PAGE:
Government Deficit On Pace To Be Second Largest In US History

(EVA HAMBACH/AFP via Getty Images)

Bradley Devlin General Assignment & Analysis Reporter
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The U.S. government’s deficit this budget year is on track to be the second-largest deficit recorded in the country’s history.

For the first nine months of the budget year, the U.S. government’s budget shortfall amounted to $2.24 trillion, The Associated Press (AP) reported. Government expenditures from October to June for this fiscal year amounted to $5.29 trillion thus far, whereas government receipts the government’s income via taxation and other mechanisms amounted to $3.06 trillion, the U.S. Treasury Department announced Tuesday.

The 2021 budget year’s deficit is 9.1% lower than it was in 2020, which set the record for the largest deficit in U.S. history at $3.1 trillion, The AP noted. Government receipts are up more than 35% compared to last year because tax deadlines were delayed, even though spending this year is up nearly 6%, thus far.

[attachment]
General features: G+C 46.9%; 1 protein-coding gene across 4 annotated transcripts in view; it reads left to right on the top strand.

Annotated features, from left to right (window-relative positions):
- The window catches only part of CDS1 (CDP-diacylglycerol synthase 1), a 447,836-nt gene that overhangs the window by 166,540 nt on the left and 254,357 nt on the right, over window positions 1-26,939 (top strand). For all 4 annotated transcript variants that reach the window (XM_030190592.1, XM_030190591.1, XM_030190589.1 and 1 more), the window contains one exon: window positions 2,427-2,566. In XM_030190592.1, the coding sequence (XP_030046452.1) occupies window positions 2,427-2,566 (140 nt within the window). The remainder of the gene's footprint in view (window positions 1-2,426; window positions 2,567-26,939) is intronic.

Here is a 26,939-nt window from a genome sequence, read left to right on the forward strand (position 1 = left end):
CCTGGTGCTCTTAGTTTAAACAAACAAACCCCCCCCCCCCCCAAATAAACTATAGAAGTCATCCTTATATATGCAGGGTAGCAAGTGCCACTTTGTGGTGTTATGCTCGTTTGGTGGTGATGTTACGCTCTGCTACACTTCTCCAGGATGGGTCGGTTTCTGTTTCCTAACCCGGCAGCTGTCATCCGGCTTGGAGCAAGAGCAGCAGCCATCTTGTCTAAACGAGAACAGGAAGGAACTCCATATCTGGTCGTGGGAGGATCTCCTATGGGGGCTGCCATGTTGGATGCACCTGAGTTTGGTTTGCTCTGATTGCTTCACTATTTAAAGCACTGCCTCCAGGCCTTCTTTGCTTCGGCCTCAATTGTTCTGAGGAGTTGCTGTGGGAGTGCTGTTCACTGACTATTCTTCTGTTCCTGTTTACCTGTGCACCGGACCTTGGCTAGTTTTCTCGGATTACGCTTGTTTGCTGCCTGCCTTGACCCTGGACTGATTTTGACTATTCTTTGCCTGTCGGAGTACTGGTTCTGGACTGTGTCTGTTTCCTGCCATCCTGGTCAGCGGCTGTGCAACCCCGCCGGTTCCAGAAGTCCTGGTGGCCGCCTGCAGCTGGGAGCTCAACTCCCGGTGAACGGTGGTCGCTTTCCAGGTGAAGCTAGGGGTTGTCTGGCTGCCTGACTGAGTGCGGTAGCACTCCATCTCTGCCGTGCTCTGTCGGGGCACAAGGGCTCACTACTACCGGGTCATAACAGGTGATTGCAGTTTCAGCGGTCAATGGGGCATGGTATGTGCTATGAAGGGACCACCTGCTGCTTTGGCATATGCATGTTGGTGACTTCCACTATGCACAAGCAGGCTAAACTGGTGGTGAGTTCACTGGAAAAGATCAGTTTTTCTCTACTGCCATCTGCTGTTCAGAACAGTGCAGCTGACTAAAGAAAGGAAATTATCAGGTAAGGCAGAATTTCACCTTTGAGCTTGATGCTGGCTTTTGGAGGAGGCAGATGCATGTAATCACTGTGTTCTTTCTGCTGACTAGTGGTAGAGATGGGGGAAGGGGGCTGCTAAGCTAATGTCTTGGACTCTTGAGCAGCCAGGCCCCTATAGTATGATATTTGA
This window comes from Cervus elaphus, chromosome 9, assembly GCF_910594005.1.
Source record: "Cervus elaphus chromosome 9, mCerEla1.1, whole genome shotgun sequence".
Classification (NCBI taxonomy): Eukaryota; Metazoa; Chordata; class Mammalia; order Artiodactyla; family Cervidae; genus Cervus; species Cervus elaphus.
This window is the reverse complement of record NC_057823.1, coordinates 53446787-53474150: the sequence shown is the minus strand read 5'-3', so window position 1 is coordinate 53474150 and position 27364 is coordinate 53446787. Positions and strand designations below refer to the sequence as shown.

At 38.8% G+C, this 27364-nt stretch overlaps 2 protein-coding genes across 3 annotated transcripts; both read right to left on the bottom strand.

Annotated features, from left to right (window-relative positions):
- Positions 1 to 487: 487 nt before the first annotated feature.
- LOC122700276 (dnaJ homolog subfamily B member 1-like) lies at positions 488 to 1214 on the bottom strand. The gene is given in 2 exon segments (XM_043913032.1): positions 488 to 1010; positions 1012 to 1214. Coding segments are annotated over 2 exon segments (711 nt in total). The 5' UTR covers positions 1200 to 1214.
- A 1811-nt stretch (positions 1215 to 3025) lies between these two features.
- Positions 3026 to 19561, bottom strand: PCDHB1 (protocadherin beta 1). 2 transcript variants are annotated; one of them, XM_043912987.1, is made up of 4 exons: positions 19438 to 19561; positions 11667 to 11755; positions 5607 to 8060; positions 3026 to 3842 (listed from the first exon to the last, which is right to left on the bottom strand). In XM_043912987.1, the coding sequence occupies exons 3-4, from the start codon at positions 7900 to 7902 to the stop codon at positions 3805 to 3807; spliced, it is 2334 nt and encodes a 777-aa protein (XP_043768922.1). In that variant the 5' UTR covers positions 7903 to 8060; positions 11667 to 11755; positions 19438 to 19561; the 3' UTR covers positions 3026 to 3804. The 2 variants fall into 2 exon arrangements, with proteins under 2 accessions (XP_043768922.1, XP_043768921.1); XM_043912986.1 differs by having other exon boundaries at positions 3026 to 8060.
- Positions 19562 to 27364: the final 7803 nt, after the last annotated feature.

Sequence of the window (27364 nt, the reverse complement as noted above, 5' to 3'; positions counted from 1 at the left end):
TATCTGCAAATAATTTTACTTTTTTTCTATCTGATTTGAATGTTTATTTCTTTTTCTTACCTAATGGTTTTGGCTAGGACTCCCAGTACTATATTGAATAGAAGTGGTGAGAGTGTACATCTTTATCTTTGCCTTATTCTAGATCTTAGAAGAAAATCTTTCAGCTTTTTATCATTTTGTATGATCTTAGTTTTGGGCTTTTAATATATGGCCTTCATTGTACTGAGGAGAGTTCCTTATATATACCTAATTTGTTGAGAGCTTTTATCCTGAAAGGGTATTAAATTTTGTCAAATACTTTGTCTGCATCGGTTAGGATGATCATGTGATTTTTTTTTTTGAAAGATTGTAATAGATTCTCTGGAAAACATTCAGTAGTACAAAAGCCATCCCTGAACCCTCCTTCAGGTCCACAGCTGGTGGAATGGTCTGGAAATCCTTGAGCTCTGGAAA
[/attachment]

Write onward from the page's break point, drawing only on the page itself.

The Congressional Budget Office is projecting that at the end of this fiscal year, the budget will amount to about $3 trillion, according to The AP. Both the 2020 and 2021 budget deficits were largely increased due to the stimulus packages passed in the wake of the COVID-19 pandemic. The previous record before the COVID-19 pandemic was $1.4 trillion in 2009 following the 2008 financial crisis, The AP reported. (RELATED: Federal Government Racks Up Third-Largest Monthly Deficit Ever Recorded)

The U.S. is not the only world government borrowing in order to repair its economy from the crash triggered by COVID-19. The world’s debt amounted to 88% of gross domestic product (GDP) prior to the COVID-19 pandemic but has since increased to 105% of global GDP, the Institute of International Finance (IIF) stated, as previously reported